Editorials Opinion — 18 November 2011

A booming local and national economy is not on the horizon. The prospect is only getting dimmer as international markets continue to falter or altogether collapse, and the possibility of a more austere federal government threatens the stout economic posture Alexandria has enjoyed inside the Beltway.

While Alexandria’s government has weathered the recession intact, no resident or business owner should sit back while the rain continues to fall. It’s not up to the government to weather the financial gloom and doom; it’s up to business owners — the backbone of the city’s economy — to proactively defend against it.

Business improvement districts are an ideal mechanism for economic development — for certain pockets of the city. Del Ray has developed organically, from a rundown neighborhood to a vibrant enclave, with the help of hyper-local business organizations. But there are other parts of town that would benefit greatly from a BID.

As evidenced from its sparse foot traffic and vacant commercial and residential real estate space, the Carlyle neighborhood would prosper with a BID. Unlike Del Ray, Carlyle essentially was created from nothing when the city built a Metro station and lured the federal Patent and Trademark Office in to anchor the district. The government created the neighborhood, but the business owners should look to its success.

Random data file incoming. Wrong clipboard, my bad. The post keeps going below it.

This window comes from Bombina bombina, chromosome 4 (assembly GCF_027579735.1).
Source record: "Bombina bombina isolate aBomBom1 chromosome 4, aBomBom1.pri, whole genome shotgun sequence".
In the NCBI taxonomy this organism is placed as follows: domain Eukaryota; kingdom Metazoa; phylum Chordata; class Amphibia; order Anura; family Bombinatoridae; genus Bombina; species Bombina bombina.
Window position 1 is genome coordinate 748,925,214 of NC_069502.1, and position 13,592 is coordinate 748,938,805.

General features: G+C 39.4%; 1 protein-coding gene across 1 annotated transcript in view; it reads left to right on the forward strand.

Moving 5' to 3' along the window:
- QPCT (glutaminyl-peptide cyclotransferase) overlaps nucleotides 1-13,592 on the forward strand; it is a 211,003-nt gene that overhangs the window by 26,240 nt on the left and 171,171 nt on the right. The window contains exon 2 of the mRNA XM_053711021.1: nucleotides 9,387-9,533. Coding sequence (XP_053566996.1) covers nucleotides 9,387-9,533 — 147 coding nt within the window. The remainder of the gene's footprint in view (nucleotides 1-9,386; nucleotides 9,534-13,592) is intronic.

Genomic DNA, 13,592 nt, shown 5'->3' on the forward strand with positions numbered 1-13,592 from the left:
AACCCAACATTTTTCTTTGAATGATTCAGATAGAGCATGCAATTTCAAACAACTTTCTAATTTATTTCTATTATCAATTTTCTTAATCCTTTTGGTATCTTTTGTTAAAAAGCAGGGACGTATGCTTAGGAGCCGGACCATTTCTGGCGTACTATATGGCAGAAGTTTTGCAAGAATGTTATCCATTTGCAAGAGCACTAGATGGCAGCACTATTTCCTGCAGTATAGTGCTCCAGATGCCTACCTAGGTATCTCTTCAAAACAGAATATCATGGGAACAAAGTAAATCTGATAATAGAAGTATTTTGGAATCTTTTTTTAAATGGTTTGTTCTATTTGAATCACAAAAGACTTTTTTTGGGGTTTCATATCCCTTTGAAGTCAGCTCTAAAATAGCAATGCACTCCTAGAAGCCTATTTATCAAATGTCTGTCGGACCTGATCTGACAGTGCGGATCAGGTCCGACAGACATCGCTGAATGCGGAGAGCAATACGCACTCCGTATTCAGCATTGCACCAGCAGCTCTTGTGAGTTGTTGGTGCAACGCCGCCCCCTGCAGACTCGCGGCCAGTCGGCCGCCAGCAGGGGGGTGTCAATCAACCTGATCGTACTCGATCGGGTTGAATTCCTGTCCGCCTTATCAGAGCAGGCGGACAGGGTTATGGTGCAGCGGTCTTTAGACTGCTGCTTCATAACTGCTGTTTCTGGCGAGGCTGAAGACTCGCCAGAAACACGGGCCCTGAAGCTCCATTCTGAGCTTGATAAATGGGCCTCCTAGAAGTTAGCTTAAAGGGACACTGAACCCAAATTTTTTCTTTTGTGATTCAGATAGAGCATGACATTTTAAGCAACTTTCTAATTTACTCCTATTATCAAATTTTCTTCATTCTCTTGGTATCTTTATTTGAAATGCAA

By banding together and pushing for a special tax in Carlyle, members of the BID could work with the city to bring special events, unique ideas and general vibrancy to the neighborhood. And, best of all, business owners would decide their own fate.

City Hall created special tax districts in Potomac Yard to pay for the future Metro station in an act that was not exactly condoned by current residents there, though it was entirely legal. This is another site, yet to be developed, that is ripe for a BID. Why wait for an imposed tax when business owners can impose it on themselves and have more say in what it pays for?

Parts of the West End also could benefit from a local BID. The redevelopment of Landmark Mall and the surrounding area seems stagnant, lost in the melee of development around the city. By forming a BID, businesses in the Landmark neighborhood have the opportunity to forge their own fortunes, while creating a partnership with the city to promote positive development.

While BIDs are not the answer for every pocket of Alexandria, there are certain neighborhoods where businesses would benefit from working together to mold their surroundings. As the backbone to the city’s economy, it only makes sense they take proactive steps in making sure their fiscal health — and the city’s — stand tall.

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Alexandria Times Staff

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